Hitching to Perth Part 3 – Heysen Trail from Victor Harbor to Cape Jervis

I’m ready. Eric gives me a lift to outskirts of Adelaide. I decided to follow his advice and hike part of Heysen trail he completed a week earlier. The hike supposed to take 3 days. I have my tent, sleeping bag, change of clothes, some food and plenty of water. The area supposed to be dry with an ongoing fire alert.

Eric drops me in a perfect spot The most of the traffic is heading south towards Victor Harbor. Withing few minutes, I am picked up by Paul. He went for a ride with his dog and plans to visit his brother in a nearby town. Paul decides to help me out, he changes his plans and takes me extra 40 km to my destination.

I am extremely happy. I hope to push today and complete hike within 2 days. I start early afternoon with several km long heritage trail. It takes me along the coastline to the King’s beach. The view is breathtaking.

The Heysen Trail
The Heysen Trail along the coast

I follow The Heysen Trail along the coast. Soon visible red marks direct me inland. I pass by a campsite and walk back towards the coast. I encounter another beach. Seals! No, only surfers in their black suites. Several fisherman are trying their luck. The sand is soft and the beach spreads through several km.

5 km long beach
A part of 5 km long beach

The time pass quickly. The day is hot. I replenish bottle in nearby campsite and drink a lot. I eat some nuts to push hunger away. A growl catch my attention. A sea lion is either calling me or announces a sunset. It’s already getting dark. The last hour, I walk in complete darkness.

Hitchhiking Tip – Head torch

This little thing saved my ass multiple times. Sometimes your phone is just not enough, especially when you try to find the right way using GPS.

I climb hills, go through random fences and wake up a bunch of sheep. I still have quite a bit of energy when I arrive to my planned campsite. It’s empty. No people, no campsite, Maps.me isn’t perfect. It’s late. I end up sleeping in a weird position at a 10 degree angle. I’ve walked 32 km! Only 30 km to go, easy.

My second day starts well. I welcome sunrise. I walk by waking up sheep and kangaroos with a smile on my face. I top up my water reserves using a nearby stream. Another 5 km of sandy beach. It’s a pretty place and deadly slow to cross.

The Heysen Trail
Another beach at The Heysen Trail

The trail changes. Multiple hills and lots of elevation to conquer. At the top of a hill I stop for a rest. I notice a bunch of 20 dolphins playing in water and riding the wave like a pro. I am stunned.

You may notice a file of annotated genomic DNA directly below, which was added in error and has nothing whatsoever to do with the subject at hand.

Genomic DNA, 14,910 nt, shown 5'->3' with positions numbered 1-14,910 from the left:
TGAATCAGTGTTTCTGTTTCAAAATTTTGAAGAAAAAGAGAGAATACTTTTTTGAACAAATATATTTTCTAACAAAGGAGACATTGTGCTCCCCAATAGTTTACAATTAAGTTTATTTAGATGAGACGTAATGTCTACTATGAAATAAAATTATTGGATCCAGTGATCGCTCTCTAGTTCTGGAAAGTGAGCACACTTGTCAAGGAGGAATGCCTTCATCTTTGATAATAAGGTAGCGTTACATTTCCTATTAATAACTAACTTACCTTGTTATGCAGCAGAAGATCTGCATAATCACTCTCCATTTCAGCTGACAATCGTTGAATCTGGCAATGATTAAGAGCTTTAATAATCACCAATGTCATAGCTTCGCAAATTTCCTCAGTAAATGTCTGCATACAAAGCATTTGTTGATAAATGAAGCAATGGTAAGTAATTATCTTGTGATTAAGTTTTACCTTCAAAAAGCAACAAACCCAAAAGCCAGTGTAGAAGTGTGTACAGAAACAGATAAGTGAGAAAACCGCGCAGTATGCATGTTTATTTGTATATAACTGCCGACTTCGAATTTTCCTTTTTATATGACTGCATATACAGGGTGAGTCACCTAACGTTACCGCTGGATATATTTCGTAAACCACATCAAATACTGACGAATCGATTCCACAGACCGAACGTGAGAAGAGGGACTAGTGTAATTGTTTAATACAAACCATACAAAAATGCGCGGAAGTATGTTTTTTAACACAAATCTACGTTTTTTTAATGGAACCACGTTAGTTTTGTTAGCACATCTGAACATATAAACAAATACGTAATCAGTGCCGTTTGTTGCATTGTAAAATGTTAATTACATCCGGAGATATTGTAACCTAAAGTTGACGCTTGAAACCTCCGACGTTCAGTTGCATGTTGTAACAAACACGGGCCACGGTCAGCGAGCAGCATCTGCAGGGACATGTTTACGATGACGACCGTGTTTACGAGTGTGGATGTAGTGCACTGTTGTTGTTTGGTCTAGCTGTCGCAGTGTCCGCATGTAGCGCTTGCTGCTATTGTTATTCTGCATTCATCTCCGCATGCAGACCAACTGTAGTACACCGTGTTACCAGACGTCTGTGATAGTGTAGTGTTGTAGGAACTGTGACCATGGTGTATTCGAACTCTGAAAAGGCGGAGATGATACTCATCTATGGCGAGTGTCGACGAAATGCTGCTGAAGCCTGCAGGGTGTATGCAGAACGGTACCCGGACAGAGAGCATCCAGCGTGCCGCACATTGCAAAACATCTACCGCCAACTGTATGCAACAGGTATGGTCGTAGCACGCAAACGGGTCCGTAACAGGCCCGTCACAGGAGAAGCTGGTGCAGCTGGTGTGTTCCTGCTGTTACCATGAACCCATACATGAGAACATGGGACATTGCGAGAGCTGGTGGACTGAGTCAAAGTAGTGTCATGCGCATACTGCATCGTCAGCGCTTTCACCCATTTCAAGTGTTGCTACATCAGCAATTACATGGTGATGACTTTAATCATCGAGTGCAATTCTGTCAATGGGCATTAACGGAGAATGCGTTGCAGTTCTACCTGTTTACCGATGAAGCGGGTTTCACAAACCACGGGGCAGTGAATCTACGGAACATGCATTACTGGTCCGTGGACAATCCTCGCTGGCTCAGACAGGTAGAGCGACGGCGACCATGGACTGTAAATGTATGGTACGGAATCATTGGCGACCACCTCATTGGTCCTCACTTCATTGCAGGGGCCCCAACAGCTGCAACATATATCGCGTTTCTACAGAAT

Dolphins are barely visible

It’s afternoon. It’s over 30 degree Celsius. The wind is punishing. I realise something while looking at the map. I was wrong. It isn’t 30 km left to complete trail, but 45 km. My plan goes to trash. I run out of water. Luckily I encounter a campsite and rainwater silos.

Rainwater silos
Rainwater silos

I already made 25 km and I’m far away from the nearest campsite when I run out of water again. I’ve been drinking constantly and eating unsalted peanuts to have some energy. It’s not enough. I’m exhausted and feel dehydrated after consuming over 4 litres of water in the last couple of hours. In front of me is the valley of death. The tormented forest is the victim of unforgiving sun. The trees are black and white. Maybe a fire went through this area? It feels like the nature around me is sucking moisture out of my body.

Through the valley of death
Through the valley of death

I reach the bottom of the valley. I know there is a campsite a couple of km up, but it feels so far. I want to rest, but there is barely any shadow around. I’m worried of snakes and watch carefully area around me. I find a stream. I am so happy my filter bottle is blue. I cannot see the yellow water, I am drinking. I close my eyes to not look at soil and a fly inside my bottle. The water is cold, refreshing and tasty. Fuck yeah! I’m saved. I can rest.

I’m walking up the hill and through a healthy forest. An encountered echidna is scared of me and digs in the leafy ground. Her sharp spines give her a good protection. A moment later i freeze. A bright, colourful reptile makes me sweat. Few seconds later it moves and I recognise a shingleback lizard. Soon I find a proper campsite. I quickly set up my tent and fall asleep immediately.

Last 15 km is flat and relatively easy. I am fed up of eating nuts and want something different. I am fantasizing about food, I can have once done with the trail. I want something substantial and dream of sugar rush. I move quickly.

Cape Jervis
Last km to Cape Jervis

The food in ferry terminal at Cape Jervis isn’t cheap. I feel that I earned it. A sandwich, a can of coke and a chocolate bar. I satisfy my cravings, organise and look for a ride. Two elderly ladies give me a short lift to the center of town.

The ferry just arrived from the Kangaroo Island. I hope to find a car heading back to Adelaide. It doesn’t happen. Not straight away. Troy was visiting Cape Jervis. 100 km to Adelaide in his company goes quick. I’m stuffing my face with more food and drink, we share some fun travel stories. He drops me off next to the beach. I can relax.

Beach in Adelaide
Beach in Adelaide

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